Trucking companies require every driver to record his or her duty status for each 24 hour period in a log book. The information that must be recorded includes such items as the:
- Total Miles driving today
- Bus, truck, tractor, and trailer number
- Name of carrier
- Drivers signature / certificate
- 24 hour period starting time
- Name of co-driver
- Total driving hours today
Currently, a commercial truck driver may travel a maximum of 11 hours after he or she has taken 10 consecutive hours off duty. Driving beyond the 14th hour, or after 60 to 70 hours in 7 or 8 consecutive days, is prohibited and a driver must take 34 or more consecutive hours off duty after the week.
In some cases, drivers falsify these records to make it seem like they have travelled a farther distance or put in more time than they actually worked. This is because of reasons like driving more miles to earn more pay or delivering a load quickly in order to return home.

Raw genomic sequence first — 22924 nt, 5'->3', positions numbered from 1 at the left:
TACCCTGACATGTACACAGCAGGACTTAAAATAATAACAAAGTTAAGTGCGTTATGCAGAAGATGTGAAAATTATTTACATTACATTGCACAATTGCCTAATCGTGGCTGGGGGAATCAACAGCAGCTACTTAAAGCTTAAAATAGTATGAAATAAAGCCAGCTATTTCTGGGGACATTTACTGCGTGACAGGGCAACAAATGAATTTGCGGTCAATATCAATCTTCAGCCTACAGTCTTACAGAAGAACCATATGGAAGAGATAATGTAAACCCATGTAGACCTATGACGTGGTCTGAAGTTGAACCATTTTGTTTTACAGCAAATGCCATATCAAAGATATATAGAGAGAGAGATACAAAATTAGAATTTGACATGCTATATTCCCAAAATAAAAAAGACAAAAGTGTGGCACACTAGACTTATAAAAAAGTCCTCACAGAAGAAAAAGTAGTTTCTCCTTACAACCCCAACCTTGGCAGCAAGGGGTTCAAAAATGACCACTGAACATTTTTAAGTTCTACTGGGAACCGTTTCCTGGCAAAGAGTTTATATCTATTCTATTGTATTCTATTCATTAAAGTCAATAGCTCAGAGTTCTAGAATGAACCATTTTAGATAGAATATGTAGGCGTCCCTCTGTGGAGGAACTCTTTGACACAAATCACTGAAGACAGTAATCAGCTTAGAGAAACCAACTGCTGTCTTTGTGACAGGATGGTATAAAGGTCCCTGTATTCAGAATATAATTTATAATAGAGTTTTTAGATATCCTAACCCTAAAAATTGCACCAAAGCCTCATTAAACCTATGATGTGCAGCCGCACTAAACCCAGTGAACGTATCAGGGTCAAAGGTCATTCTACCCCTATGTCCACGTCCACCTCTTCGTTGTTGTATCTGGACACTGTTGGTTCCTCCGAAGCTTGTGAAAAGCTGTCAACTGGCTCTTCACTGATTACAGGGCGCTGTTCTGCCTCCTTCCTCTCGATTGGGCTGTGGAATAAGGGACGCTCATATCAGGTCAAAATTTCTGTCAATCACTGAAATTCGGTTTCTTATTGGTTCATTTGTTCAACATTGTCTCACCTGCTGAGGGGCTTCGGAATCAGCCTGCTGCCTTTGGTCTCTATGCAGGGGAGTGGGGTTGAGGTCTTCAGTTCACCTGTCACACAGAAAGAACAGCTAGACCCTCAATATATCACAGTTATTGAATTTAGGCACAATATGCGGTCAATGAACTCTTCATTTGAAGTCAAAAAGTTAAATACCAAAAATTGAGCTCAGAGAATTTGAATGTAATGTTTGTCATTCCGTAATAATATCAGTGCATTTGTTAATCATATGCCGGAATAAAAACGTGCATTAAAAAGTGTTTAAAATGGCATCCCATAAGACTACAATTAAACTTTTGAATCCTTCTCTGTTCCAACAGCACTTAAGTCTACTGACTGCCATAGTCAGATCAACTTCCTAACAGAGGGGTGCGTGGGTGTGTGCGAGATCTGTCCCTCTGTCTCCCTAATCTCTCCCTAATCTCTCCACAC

It is important to know what details are to be recorded in a truck driver’s log book so that liability can be found if a truck accident occurs. Because a driver’s log book shows things like how many hours he or she is working, how far he or she is going in a day and what (computed) speed he or she may have been driving, an accident investigation can use these details to prove any violations of the Department of Transportation regulations and negligence on the part of the driver.